Retrospective radiographic study.
To radiographically evaluate sagittal plane profile and fusion rates of polyetheretherketone (PEEK) cages versus femoral ring allografts (FRAs) in patients with adult spinal deformity fused to the sacrum.
FRAs have been widely used in various degenerative lumbar spine disorders and in adult deformity to achieve interbody fusions with promising results. PEEK cages have gained increasing popularity of late; however, there is little documentation to the radiographic comparisons between PEEK cages and FRAs used in patients with adult spine deformity treated with long fusions to the sacrum.
From March 2006 to February 2010, we analyzed 48 patients (mean age, 56.3±13.9 y) of 61 consecutive adult patients with global coronal and sagittal adult spine deformities who underwent first stage ALIF using PEEK cages or FRAs at L4–L5, L5–S1 segments followed by long (>6 levels) posterior instrumentation. PEEK cages and FRAs were used randomly according to surgeon’s preference. Two independent observers retrospectively evaluated preoperative and postoperative disk height, foraminal height, segmental lordosis, and the interbody fusion rates at different postoperative intervals.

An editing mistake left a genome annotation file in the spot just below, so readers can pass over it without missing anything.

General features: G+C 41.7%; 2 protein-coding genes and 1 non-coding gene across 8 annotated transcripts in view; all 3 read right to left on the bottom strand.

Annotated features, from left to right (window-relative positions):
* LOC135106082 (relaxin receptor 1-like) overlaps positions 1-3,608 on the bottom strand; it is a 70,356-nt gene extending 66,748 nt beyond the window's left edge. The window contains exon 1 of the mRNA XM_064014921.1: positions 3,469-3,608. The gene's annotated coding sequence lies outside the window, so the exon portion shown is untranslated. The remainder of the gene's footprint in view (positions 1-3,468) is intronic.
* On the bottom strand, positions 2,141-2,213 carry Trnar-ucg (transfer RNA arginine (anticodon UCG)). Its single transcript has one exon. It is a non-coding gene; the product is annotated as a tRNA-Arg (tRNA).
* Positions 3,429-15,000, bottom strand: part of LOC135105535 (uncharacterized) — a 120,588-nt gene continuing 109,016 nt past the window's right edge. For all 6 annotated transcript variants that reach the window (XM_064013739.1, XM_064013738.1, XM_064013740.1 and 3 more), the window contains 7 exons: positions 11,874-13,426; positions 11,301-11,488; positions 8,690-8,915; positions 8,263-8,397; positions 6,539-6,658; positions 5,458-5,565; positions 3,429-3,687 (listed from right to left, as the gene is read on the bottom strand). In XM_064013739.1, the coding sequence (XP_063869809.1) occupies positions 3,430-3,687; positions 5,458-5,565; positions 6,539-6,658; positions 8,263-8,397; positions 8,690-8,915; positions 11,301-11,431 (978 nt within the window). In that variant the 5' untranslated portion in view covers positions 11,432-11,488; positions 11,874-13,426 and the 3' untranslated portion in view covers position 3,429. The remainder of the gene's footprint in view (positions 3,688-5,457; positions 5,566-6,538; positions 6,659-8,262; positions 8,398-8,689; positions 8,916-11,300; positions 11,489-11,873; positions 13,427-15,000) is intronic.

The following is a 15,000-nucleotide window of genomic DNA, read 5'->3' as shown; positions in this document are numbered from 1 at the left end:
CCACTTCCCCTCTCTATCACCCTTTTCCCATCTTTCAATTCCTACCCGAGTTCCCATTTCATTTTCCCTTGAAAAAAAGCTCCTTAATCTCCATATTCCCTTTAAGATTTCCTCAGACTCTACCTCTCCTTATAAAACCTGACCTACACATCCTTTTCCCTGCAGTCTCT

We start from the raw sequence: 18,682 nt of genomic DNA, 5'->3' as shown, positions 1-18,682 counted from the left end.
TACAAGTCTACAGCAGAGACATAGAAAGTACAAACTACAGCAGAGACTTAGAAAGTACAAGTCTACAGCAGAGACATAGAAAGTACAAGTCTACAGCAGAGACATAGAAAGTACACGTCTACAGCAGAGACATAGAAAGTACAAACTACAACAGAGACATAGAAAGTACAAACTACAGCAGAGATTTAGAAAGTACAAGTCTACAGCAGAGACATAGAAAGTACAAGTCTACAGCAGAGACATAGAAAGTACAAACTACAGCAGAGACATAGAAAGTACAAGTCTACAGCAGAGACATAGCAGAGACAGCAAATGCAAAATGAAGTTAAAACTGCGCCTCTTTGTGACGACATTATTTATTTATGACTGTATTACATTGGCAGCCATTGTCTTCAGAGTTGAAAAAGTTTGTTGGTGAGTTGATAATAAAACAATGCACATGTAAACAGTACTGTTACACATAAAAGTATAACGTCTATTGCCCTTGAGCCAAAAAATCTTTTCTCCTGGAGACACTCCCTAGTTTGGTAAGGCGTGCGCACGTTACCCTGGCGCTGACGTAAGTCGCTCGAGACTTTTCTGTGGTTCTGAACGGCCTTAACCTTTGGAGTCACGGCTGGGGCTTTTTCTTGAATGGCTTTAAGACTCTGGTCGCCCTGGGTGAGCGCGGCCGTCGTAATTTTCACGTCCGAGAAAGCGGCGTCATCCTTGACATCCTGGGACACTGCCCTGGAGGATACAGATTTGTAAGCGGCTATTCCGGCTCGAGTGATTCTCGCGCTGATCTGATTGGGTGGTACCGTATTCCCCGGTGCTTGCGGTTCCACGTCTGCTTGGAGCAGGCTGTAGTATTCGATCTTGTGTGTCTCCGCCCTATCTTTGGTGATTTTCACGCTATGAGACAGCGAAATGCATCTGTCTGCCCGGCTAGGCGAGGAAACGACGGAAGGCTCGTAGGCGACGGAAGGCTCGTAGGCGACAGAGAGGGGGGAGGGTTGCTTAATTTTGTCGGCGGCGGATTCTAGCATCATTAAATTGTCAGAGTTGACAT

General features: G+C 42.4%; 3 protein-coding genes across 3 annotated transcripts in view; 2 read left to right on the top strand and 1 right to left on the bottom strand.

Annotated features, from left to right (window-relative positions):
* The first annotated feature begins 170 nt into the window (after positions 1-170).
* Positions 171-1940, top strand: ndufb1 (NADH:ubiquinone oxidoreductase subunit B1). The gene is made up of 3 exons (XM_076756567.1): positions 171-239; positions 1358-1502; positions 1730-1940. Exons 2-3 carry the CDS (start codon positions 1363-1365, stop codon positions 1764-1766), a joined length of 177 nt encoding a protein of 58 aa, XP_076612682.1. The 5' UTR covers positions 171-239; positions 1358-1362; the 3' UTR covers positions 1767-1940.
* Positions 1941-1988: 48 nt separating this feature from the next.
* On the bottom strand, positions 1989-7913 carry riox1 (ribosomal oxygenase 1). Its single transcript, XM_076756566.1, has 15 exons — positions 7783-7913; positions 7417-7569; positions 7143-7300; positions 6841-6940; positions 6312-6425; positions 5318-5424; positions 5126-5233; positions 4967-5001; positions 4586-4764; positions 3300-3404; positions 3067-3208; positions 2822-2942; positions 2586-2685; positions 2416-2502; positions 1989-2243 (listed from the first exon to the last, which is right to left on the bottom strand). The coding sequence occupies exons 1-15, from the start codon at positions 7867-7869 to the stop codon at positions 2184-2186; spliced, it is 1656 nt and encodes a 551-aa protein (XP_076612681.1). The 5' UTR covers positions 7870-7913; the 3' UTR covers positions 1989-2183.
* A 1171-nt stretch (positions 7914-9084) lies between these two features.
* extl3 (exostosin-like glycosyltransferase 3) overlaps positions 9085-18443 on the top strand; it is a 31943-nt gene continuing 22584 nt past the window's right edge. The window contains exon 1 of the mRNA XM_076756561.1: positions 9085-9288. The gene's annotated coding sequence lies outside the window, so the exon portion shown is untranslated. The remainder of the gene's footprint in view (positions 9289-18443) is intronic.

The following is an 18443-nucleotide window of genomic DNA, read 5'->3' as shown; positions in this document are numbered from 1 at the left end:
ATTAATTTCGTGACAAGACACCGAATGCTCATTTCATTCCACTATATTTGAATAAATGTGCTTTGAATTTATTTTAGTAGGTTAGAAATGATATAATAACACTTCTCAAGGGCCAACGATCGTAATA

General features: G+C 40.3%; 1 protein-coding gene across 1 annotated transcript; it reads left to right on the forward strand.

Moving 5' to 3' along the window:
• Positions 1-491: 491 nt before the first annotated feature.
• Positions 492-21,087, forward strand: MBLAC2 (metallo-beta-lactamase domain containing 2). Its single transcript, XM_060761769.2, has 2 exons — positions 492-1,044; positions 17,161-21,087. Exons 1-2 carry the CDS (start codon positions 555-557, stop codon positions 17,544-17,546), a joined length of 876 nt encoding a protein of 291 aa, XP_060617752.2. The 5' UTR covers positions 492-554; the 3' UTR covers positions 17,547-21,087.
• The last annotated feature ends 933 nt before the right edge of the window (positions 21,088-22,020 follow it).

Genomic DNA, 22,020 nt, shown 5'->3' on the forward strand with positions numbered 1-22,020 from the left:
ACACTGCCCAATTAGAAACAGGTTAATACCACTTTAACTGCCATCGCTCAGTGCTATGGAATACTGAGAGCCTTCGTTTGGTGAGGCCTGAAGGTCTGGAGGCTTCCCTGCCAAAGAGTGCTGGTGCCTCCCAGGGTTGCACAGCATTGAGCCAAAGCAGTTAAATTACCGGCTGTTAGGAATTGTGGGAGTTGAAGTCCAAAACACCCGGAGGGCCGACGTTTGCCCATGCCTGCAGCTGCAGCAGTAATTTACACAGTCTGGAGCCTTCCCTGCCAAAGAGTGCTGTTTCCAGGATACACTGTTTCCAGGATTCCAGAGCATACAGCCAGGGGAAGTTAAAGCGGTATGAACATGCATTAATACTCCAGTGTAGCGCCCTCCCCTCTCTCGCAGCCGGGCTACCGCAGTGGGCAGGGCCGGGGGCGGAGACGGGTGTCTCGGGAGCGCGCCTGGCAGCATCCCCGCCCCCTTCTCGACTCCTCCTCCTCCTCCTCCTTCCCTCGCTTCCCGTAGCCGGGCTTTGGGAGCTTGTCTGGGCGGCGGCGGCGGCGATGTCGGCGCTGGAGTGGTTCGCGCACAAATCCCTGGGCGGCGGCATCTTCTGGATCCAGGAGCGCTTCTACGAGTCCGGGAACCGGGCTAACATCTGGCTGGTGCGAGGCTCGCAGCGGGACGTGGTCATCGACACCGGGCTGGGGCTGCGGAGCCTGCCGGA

Both PEEK cages and FRAs significantly (P<0.05) maintained disk space height at all follow-up times. PEEK cages maintained foraminal height and segmental lordosis, especially at L4–L5 better than FRAs at the final follow-up. At the final follow-up, PEEK cages achieved 94.9% of fusion rate, which was significantly (P<0.05) superior to FRA (84.2%), and PEEK cages were superior to FRAs in attaining earlier solid fusion. The Prolo functional scores of FRAs or/and PEEK cages were significantly improved at the final follow-up and did not show a significant difference between them.
Both PEEK cages and FRAs can significantly increase disk space height and achieve similar clinical outcomes in treating adult spinal deformity fused to the sacrum. The radiographic results of PEEK cages were superior to FRAs in terms of an earlier solid fusion, and greater restoration of segmental lordosis.
*Department of Orthopedics, First Affiliated Hospital of Nanchang University, Nanchang, China
†Department of Orthopaedics, Massachusetts General Hospital and Harvard Medical School, Boston, MA
The authors declare no conflict of interest.
Reprints: Kirkham B. Wood, MD, Department of Orthopaedics, Massachusetts General Hospital and Harvard Medical School, Boston, MA (e-mail: email@example.com).
Received August 1, 2011
Accepted March 7, 2012